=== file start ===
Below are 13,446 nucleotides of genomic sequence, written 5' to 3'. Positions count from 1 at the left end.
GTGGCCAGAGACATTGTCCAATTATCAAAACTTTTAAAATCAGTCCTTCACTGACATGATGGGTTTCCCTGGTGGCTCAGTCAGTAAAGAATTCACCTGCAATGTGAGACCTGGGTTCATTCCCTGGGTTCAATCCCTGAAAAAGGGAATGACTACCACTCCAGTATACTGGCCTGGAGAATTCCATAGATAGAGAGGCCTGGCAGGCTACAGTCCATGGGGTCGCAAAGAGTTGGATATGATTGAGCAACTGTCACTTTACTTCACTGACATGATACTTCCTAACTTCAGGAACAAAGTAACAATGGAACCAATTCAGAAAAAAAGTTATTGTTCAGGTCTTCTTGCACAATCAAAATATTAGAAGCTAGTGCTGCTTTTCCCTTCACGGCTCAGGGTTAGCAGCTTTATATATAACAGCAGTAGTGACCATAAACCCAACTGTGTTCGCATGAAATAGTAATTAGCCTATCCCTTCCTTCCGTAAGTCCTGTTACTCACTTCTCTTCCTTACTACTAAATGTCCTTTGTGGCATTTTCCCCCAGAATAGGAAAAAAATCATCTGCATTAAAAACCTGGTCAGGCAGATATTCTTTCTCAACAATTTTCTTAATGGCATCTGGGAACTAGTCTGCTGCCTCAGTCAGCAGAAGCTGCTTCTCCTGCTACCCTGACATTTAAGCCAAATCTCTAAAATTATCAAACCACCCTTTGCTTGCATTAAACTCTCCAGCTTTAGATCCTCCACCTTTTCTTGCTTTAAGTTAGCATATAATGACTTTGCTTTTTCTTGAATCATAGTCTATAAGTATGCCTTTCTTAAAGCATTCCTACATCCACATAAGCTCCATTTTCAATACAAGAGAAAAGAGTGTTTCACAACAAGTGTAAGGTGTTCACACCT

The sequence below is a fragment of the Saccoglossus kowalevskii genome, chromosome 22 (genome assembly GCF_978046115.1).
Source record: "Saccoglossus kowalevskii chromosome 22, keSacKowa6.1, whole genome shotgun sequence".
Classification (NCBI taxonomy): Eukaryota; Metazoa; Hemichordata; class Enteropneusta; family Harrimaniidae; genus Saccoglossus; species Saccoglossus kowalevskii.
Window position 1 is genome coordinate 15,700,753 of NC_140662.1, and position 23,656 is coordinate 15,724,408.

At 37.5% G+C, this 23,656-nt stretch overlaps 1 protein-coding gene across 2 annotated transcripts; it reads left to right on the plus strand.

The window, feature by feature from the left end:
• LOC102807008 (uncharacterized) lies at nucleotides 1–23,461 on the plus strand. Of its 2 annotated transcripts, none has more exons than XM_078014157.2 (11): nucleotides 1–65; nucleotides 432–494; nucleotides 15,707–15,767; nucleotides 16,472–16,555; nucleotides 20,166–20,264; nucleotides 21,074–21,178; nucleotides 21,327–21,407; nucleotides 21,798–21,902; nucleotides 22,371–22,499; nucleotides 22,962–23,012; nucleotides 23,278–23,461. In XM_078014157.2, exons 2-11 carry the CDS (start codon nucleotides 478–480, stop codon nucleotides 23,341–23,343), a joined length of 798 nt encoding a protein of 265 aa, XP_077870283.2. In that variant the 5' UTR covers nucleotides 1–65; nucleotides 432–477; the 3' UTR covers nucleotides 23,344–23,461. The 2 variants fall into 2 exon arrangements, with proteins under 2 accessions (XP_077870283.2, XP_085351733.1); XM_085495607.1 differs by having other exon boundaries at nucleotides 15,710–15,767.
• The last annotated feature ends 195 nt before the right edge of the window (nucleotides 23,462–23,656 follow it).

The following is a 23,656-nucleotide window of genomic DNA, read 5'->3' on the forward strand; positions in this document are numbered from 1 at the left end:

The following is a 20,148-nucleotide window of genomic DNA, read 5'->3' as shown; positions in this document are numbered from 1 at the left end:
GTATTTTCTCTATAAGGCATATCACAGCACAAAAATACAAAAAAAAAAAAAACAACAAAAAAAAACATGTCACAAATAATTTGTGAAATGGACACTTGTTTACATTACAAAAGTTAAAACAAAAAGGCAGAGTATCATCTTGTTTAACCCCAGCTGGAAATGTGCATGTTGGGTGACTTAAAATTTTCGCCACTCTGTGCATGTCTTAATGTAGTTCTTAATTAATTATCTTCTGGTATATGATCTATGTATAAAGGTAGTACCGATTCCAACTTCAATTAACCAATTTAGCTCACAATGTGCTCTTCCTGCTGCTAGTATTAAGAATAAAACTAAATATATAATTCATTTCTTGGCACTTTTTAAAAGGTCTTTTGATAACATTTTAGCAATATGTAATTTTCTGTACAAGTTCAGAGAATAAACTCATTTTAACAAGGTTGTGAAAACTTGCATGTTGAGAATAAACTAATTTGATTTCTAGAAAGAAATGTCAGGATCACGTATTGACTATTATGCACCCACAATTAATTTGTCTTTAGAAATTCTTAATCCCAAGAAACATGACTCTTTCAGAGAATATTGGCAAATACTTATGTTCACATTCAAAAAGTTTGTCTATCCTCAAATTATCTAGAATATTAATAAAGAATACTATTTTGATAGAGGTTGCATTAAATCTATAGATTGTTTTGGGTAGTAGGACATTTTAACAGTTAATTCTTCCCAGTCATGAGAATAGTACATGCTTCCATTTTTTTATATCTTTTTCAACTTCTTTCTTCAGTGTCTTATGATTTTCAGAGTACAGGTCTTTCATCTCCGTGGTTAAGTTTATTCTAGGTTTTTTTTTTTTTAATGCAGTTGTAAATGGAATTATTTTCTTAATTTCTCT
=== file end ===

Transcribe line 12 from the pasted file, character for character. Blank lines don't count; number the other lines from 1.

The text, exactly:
The following is a 20,148-nucleotide window of genomic DNA, read 5'->3' as shown; positions in this document are numbered from 1 at the left end: